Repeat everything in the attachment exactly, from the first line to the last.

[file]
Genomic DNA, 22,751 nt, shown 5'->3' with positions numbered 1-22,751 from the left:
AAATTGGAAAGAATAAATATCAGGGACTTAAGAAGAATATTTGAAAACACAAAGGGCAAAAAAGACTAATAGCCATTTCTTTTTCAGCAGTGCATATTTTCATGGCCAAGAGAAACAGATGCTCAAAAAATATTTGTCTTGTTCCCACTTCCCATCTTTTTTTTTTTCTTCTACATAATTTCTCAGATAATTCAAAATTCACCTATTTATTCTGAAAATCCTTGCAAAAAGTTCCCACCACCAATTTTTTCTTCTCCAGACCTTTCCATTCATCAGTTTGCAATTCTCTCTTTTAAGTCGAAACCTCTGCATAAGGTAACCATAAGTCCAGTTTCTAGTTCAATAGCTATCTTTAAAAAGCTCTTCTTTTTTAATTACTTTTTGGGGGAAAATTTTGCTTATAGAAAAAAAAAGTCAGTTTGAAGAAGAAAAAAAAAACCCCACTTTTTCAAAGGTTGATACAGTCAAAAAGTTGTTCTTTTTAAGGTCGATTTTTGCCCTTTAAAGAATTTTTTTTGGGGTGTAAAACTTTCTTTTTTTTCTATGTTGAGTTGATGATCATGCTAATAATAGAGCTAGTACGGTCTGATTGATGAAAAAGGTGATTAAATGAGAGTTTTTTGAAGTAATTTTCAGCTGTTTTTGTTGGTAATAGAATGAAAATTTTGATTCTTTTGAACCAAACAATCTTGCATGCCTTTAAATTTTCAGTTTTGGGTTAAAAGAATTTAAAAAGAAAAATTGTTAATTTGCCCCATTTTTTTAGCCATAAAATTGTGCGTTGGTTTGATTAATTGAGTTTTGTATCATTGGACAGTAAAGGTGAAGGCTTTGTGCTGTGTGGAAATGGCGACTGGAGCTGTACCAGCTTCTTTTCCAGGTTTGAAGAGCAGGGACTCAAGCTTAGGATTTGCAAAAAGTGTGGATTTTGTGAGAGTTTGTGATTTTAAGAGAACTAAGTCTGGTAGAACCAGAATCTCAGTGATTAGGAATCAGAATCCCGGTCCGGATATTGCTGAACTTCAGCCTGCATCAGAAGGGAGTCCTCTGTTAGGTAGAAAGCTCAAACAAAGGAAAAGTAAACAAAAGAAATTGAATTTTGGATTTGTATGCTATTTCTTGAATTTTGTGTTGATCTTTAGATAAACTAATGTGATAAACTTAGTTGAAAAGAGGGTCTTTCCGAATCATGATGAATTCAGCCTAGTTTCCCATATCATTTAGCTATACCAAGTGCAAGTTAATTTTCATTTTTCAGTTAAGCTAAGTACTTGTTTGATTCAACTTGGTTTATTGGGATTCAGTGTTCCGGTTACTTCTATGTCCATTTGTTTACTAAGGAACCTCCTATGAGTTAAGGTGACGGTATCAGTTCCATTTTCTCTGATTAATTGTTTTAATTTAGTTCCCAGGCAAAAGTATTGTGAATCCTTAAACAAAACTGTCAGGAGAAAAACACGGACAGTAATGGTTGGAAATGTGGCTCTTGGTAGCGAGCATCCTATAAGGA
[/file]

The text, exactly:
Genomic DNA, 22,751 nt, shown 5'->3' with positions numbered 1-22,751 from the left:
AAATTGGAAAGAATAAATATCAGGGACTTAAGAAGAATATTTGAAAACACAAAGGGCAAAAAAGACTAATAGCCATTTCTTTTTCAGCAGTGCATATTTTCATGGCCAAGAGAAACAGATGCTCAAAAAATATTTGTCTTGTTCCCACTTCCCATCTTTTTTTTTTTCTTCTACATAATTTCTCAGATAATTCAAAATTCACCTATTTATTCTGAAAATCCTTGCAAAAAGTTCCCACCACCAATTTTTTCTTCTCCAGACCTTTCCATTCATCAGTTTGCAATTCTCTCTTTTAAGTCGAAACCTCTGCATAAGGTAACCATAAGTCCAGTTTCTAGTTCAATAGCTATCTTTAAAAAGCTCTTCTTTTTTAATTACTTTTTGGGGGAAAATTTTGCTTATAGAAAAAAAAAGTCAGTTTGAAGAAGAAAAAAAAAACCCCACTTTTTCAAAGGTTGATACAGTCAAAAAGTTGTTCTTTTTAAGGTCGATTTTTGCCCTTTAAAGAATTTTTTTTGGGGTGTAAAACTTTCTTTTTTTTCTATGTTGAGTTGATGATCATGCTAATAATAGAGCTAGTACGGTCTGATTGATGAAAAAGGTGATTAAATGAGAGTTTTTTGAAGTAATTTTCAGCTGTTTTTGTTGGTAATAGAATGAAAATTTTGATTCTTTTGAACCAAACAATCTTGCATGCCTTTAAATTTTCAGTTTTGGGTTAAAAGAATTTAAAAAGAAAAATTGTTAATTTGCCCCATTTTTTTAGCCATAAAATTGTGCGTTGGTTTGATTAATTGAGTTTTGTATCATTGGACAGTAAAGGTGAAGGCTTTGTGCTGTGTGGAAATGGCGACTGGAGCTGTACCAGCTTCTTTTCCAGGTTTGAAGAGCAGGGACTCAAGCTTAGGATTTGCAAAAAGTGTGGATTTTGTGAGAGTTTGTGATTTTAAGAGAACTAAGTCTGGTAGAACCAGAATCTCAGTGATTAGGAATCAGAATCCCGGTCCGGATATTGCTGAACTTCAGCCTGCATCAGAAGGGAGTCCTCTGTTAGGTAGAAAGCTCAAACAAAGGAAAAGTAAACAAAAGAAATTGAATTTTGGATTTGTATGCTATTTCTTGAATTTTGTGTTGATCTTTAGATAAACTAATGTGATAAACTTAGTTGAAAAGAGGGTCTTTCCGAATCATGATGAATTCAGCCTAGTTTCCCATATCATTTAGCTATACCAAGTGCAAGTTAATTTTCATTTTTCAGTTAAGCTAAGTACTTGTTTGATTCAACTTGGTTTATTGGGATTCAGTGTTCCGGTTACTTCTATGTCCATTTGTTTACTAAGGAACCTCCTATGAGTTAAGGTGACGGTATCAGTTCCATTTTCTCTGATTAATTGTTTTAATTTAGTTCCCAGGCAAAAGTATTGTGAATCCTTAAACAAAACTGTCAGGAGAAAAACACGGACAGTAATGGTTGGAAATGTGGCTCTTGGTAGCGAGCATCCTATAAGGA